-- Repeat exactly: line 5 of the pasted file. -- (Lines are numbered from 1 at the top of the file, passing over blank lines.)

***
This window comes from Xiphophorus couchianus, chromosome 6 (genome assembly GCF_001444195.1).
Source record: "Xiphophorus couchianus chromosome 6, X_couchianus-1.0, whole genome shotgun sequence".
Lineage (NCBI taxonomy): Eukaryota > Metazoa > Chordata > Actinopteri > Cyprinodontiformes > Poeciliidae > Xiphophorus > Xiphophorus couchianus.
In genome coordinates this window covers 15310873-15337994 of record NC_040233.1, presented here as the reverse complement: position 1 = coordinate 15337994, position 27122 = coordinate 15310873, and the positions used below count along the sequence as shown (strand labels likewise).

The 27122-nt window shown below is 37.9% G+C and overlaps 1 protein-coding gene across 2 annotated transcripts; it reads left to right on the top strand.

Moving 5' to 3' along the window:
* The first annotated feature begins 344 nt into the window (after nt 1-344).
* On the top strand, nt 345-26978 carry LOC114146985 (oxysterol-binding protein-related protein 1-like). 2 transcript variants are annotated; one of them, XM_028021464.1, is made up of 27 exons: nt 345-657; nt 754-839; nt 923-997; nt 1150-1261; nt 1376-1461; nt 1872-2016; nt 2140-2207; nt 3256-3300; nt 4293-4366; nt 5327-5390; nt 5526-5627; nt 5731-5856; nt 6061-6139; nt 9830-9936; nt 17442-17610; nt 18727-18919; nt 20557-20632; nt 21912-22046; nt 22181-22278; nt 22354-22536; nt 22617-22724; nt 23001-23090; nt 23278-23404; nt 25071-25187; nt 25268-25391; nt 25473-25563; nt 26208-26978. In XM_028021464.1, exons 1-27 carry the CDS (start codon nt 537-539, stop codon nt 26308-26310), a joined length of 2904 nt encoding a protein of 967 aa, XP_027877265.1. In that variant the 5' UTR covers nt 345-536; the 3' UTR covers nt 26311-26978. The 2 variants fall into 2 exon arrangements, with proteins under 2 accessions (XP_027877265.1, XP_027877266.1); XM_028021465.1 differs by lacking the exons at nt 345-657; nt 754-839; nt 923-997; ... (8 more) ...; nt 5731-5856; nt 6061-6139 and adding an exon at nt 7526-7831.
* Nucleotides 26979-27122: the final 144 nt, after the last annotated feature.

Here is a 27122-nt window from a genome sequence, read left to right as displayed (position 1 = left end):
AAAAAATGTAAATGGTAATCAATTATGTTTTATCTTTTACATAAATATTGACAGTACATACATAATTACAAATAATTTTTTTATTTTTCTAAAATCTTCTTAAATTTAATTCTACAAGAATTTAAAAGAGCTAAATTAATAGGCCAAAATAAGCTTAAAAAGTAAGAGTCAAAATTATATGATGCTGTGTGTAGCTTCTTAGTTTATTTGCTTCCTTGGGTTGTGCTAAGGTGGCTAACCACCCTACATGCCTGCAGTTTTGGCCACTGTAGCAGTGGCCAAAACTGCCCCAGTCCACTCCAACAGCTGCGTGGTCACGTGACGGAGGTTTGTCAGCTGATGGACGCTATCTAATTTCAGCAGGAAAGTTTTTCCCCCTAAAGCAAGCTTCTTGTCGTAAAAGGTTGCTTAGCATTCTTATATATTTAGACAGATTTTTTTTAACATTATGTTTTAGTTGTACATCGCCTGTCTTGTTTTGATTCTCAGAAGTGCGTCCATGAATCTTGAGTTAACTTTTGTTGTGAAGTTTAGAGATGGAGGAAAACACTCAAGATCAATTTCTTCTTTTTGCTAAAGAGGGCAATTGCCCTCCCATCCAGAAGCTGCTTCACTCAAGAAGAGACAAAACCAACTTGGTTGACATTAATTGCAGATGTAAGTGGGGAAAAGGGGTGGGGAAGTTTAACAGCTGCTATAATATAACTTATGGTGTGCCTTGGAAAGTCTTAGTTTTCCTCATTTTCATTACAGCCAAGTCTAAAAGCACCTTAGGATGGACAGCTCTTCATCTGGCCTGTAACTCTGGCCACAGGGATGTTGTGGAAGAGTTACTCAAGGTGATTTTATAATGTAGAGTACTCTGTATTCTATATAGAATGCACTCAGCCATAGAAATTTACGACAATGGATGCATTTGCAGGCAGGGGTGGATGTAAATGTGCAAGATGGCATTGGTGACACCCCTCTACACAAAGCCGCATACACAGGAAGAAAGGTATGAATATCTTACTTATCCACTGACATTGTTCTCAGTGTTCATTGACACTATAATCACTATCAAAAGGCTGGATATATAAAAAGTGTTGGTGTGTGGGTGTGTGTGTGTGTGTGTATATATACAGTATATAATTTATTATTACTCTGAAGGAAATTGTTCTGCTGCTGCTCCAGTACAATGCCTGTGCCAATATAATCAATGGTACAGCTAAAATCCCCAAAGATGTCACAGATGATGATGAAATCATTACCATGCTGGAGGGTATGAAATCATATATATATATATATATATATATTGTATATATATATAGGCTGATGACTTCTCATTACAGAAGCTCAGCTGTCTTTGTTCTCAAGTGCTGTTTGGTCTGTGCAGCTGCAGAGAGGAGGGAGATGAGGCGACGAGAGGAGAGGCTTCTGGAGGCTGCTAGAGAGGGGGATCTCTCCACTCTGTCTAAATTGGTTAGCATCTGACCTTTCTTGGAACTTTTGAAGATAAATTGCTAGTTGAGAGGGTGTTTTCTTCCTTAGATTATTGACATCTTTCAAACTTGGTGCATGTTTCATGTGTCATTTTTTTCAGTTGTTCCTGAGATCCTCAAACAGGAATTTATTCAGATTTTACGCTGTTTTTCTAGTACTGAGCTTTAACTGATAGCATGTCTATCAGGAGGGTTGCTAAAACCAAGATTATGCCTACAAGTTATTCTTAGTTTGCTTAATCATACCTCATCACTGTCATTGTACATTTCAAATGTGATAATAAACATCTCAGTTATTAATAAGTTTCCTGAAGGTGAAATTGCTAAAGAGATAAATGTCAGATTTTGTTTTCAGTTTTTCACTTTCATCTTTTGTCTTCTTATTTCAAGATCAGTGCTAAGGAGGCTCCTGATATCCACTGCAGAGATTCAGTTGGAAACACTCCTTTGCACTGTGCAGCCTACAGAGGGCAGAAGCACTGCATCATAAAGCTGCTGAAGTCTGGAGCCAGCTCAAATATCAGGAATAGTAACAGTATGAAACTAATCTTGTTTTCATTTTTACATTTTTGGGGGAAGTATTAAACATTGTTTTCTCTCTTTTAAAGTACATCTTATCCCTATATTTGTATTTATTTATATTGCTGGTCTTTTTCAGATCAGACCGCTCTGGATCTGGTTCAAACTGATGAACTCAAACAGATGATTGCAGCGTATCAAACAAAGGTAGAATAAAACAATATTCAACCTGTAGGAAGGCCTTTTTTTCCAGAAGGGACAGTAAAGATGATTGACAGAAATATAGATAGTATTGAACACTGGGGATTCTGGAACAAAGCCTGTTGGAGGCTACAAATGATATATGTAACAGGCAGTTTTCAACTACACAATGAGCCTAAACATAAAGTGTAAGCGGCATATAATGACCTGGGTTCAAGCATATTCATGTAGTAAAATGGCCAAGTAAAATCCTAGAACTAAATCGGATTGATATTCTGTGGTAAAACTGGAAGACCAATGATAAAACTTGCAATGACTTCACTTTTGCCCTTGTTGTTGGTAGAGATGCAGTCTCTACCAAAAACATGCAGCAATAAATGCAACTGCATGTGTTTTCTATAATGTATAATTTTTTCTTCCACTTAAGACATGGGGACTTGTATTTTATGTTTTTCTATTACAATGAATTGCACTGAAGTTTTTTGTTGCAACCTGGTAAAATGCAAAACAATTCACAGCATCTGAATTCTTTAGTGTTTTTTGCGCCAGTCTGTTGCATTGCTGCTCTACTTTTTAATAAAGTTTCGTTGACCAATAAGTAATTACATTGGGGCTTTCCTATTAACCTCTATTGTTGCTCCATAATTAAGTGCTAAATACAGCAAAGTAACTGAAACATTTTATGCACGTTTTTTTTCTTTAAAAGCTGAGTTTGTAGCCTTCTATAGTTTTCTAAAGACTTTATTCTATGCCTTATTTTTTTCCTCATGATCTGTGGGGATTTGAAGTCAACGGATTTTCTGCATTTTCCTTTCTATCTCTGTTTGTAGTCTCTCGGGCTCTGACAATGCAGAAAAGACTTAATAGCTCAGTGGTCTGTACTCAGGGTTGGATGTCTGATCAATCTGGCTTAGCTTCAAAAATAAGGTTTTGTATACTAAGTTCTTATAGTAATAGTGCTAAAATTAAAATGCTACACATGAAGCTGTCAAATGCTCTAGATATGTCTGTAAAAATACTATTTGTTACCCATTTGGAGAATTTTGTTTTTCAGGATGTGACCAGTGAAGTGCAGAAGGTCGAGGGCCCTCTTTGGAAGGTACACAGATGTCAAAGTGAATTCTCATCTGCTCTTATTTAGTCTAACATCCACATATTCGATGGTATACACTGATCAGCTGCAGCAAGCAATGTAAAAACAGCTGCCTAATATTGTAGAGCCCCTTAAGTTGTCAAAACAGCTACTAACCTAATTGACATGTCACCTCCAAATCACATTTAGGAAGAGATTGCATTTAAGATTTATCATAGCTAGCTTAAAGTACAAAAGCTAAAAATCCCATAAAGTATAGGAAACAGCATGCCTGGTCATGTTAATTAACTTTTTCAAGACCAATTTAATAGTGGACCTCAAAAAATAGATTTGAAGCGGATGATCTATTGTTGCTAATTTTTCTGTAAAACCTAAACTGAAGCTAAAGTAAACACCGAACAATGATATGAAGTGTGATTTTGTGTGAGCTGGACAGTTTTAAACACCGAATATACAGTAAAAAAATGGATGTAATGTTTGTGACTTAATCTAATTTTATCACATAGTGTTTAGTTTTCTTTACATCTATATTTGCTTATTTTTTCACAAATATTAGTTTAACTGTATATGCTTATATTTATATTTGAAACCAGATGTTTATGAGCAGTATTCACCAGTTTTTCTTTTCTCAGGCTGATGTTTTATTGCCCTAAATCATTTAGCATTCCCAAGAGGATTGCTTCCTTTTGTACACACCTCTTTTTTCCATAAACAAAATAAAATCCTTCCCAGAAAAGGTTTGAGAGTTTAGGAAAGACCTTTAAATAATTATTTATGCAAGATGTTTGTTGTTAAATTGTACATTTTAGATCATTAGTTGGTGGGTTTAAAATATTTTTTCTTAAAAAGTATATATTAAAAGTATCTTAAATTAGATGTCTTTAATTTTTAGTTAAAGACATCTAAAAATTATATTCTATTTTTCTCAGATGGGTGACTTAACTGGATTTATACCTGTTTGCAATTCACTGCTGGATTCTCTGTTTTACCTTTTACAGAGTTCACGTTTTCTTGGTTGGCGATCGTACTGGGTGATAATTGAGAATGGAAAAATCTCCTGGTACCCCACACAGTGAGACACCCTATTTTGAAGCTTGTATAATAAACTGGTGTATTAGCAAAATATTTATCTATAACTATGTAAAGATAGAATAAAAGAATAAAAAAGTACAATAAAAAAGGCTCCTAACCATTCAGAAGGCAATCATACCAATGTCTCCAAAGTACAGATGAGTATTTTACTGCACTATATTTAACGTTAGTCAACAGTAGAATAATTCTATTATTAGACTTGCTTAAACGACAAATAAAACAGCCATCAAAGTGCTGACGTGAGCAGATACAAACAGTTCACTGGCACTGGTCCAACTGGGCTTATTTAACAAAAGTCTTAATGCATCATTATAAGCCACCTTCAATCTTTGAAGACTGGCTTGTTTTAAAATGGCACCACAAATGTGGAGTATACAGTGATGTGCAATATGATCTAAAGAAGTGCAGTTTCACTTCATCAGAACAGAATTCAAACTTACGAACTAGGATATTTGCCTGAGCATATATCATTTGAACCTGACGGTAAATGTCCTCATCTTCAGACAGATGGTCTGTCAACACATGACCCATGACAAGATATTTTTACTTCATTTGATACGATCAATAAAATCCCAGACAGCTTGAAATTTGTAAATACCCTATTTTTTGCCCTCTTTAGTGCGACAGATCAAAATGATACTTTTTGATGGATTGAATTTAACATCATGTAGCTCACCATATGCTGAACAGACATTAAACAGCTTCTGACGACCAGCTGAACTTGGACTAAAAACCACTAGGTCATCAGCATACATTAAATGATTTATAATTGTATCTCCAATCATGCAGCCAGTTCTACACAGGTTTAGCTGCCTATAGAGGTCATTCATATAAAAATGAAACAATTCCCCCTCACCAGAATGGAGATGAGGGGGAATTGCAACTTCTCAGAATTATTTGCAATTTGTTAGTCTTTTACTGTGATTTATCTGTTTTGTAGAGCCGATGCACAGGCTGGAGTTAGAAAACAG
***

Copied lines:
The 27122-nt window shown below is 37.9% G+C and overlaps 1 protein-coding gene across 2 annotated transcripts; it reads left to right on the top strand.